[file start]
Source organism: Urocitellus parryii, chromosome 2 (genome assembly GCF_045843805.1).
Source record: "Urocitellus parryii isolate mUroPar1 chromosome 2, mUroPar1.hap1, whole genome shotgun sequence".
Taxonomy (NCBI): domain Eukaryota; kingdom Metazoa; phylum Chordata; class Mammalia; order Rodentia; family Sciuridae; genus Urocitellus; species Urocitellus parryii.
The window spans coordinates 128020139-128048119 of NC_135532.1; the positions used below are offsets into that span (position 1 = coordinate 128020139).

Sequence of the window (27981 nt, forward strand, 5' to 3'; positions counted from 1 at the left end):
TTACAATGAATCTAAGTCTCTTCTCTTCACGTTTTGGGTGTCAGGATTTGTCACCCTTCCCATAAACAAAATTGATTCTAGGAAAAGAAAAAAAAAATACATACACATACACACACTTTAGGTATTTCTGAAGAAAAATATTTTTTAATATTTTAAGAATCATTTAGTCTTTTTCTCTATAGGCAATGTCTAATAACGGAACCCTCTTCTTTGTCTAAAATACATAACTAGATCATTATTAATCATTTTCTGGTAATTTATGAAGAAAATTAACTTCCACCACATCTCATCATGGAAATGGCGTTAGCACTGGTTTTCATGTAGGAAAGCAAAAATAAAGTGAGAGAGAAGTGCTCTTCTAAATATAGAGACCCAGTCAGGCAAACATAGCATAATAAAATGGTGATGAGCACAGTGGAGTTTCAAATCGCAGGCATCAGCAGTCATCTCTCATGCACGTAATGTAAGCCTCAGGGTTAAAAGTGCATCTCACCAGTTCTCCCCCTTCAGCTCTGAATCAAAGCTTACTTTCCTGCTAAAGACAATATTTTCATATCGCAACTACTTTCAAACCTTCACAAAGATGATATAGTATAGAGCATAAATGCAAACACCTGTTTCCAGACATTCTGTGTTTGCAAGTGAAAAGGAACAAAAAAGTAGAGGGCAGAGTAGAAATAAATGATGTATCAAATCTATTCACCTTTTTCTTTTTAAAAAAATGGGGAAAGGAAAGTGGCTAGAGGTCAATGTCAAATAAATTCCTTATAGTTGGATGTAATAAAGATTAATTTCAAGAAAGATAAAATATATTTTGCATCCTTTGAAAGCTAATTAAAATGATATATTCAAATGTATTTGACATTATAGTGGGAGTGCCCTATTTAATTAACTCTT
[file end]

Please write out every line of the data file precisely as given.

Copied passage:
Source organism: Urocitellus parryii, chromosome 2 (genome assembly GCF_045843805.1).
Source record: "Urocitellus parryii isolate mUroPar1 chromosome 2, mUroPar1.hap1, whole genome shotgun sequence".
Taxonomy (NCBI): domain Eukaryota; kingdom Metazoa; phylum Chordata; class Mammalia; order Rodentia; family Sciuridae; genus Urocitellus; species Urocitellus parryii.
The window spans coordinates 128020139-128048119 of NC_135532.1; the positions used below are offsets into that span (position 1 = coordinate 128020139).

Sequence of the window (27981 nt, forward strand, 5' to 3'; positions counted from 1 at the left end):
TTACAATGAATCTAAGTCTCTTCTCTTCACGTTTTGGGTGTCAGGATTTGTCACCCTTCCCATAAACAAAATTGATTCTAGGAAAAGAAAAAAAAAATACATACACATACACACACTTTAGGTATTTCTGAAGAAAAATATTTTTTAATATTTTAAGAATCATTTAGTCTTTTTCTCTATAGGCAATGTCTAATAACGGAACCCTCTTCTTTGTCTAAAATACATAACTAGATCATTATTAATCATTTTCTGGTAATTTATGAAGAAAATTAACTTCCACCACATCTCATCATGGAAATGGCGTTAGCACTGGTTTTCATGTAGGAAAGCAAAAATAAAGTGAGAGAGAAGTGCTCTTCTAAATATAGAGACCCAGTCAGGCAAACATAGCATAATAAAATGGTGATGAGCACAGTGGAGTTTCAAATCGCAGGCATCAGCAGTCATCTCTCATGCACGTAATGTAAGCCTCAGGGTTAAAAGTGCATCTCACCAGTTCTCCCCCTTCAGCTCTGAATCAAAGCTTACTTTCCTGCTAAAGACAATATTTTCATATCGCAACTACTTTCAAACCTTCACAAAGATGATATAGTATAGAGCATAAATGCAAACACCTGTTTCCAGACATTCTGTGTTTGCAAGTGAAAAGGAACAAAAAAGTAGAGGGCAGAGTAGAAATAAATGATGTATCAAATCTATTCACCTTTTTCTTTTTAAAAAAATGGGGAAAGGAAAGTGGCTAGAGGTCAATGTCAAATAAATTCCTTATAGTTGGATGTAATAAAGATTAATTTCAAGAAAGATAAAATATATTTTGCATCCTTTGAAAGCTAATTAAAATGATATATTCAAATGTATTTGACATTATAGTGGGAGTGCCCTATTTAATTAACTCTT